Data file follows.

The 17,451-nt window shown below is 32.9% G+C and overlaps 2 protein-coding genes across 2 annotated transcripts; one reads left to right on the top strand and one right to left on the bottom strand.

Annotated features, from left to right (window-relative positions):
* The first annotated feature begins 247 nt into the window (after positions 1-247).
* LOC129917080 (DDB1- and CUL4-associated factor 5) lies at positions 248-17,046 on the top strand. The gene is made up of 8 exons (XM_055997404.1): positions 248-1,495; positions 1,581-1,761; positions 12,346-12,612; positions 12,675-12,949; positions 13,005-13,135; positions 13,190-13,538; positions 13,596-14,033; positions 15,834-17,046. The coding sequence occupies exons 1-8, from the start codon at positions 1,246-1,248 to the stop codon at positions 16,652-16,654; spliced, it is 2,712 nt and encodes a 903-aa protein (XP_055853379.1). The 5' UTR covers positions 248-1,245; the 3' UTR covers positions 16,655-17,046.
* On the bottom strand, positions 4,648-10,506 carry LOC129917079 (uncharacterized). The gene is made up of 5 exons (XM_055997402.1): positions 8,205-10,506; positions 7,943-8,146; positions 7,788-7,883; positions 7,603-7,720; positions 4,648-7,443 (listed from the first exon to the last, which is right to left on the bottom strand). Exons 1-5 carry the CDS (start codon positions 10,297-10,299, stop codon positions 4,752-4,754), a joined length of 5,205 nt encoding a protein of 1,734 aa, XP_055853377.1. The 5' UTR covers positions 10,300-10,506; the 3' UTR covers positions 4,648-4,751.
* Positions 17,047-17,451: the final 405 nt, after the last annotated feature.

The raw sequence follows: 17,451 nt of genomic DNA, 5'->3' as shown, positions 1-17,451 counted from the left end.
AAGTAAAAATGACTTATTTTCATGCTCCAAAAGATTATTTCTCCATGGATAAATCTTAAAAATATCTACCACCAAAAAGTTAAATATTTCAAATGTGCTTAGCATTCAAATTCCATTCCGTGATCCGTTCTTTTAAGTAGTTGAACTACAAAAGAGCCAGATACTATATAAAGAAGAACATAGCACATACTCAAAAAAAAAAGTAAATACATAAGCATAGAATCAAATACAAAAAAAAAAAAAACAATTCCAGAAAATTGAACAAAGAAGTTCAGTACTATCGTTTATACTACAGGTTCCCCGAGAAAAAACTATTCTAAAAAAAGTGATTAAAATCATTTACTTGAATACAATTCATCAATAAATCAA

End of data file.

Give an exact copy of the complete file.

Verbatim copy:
The 17,451-nt window shown below is 32.9% G+C and overlaps 2 protein-coding genes across 2 annotated transcripts; one reads left to right on the top strand and one right to left on the bottom strand.

Annotated features, from left to right (window-relative positions):
* The first annotated feature begins 247 nt into the window (after positions 1-247).
* LOC129917080 (DDB1- and CUL4-associated factor 5) lies at positions 248-17,046 on the top strand. The gene is made up of 8 exons (XM_055997404.1): positions 248-1,495; positions 1,581-1,761; positions 12,346-12,612; positions 12,675-12,949; positions 13,005-13,135; positions 13,190-13,538; positions 13,596-14,033; positions 15,834-17,046. The coding sequence occupies exons 1-8, from the start codon at positions 1,246-1,248 to the stop codon at positions 16,652-16,654; spliced, it is 2,712 nt and encodes a 903-aa protein (XP_055853379.1). The 5' UTR covers positions 248-1,245; the 3' UTR covers positions 16,655-17,046.
* On the bottom strand, positions 4,648-10,506 carry LOC129917079 (uncharacterized). The gene is made up of 5 exons (XM_055997402.1): positions 8,205-10,506; positions 7,943-8,146; positions 7,788-7,883; positions 7,603-7,720; positions 4,648-7,443 (listed from the first exon to the last, which is right to left on the bottom strand). Exons 1-5 carry the CDS (start codon positions 10,297-10,299, stop codon positions 4,752-4,754), a joined length of 5,205 nt encoding a protein of 1,734 aa, XP_055853377.1. The 5' UTR covers positions 10,300-10,506; the 3' UTR covers positions 4,648-4,751.
* Positions 17,047-17,451: the final 405 nt, after the last annotated feature.

The raw sequence follows: 17,451 nt of genomic DNA, 5'->3' as shown, positions 1-17,451 counted from the left end.
AAGTAAAAATGACTTATTTTCATGCTCCAAAAGATTATTTCTCCATGGATAAATCTTAAAAATATCTACCACCAAAAAGTTAAATATTTCAAATGTGCTTAGCATTCAAATTCCATTCCGTGATCCGTTCTTTTAAGTAGTTGAACTACAAAAGAGCCAGATACTATATAAAGAAGAACATAGCACATACTCAAAAAAAAAAGTAAATACATAAGCATAGAATCAAATACAAAAAAAAAAAAAACAATTCCAGAAAATTGAACAAAGAAGTTCAGTACTATCGTTTATACTACAGGTTCCCCGAGAAAAAACTATTCTAAAAAAAGTGATTAAAATCATTTACTTGAATACAATTCATCAATAAATCAA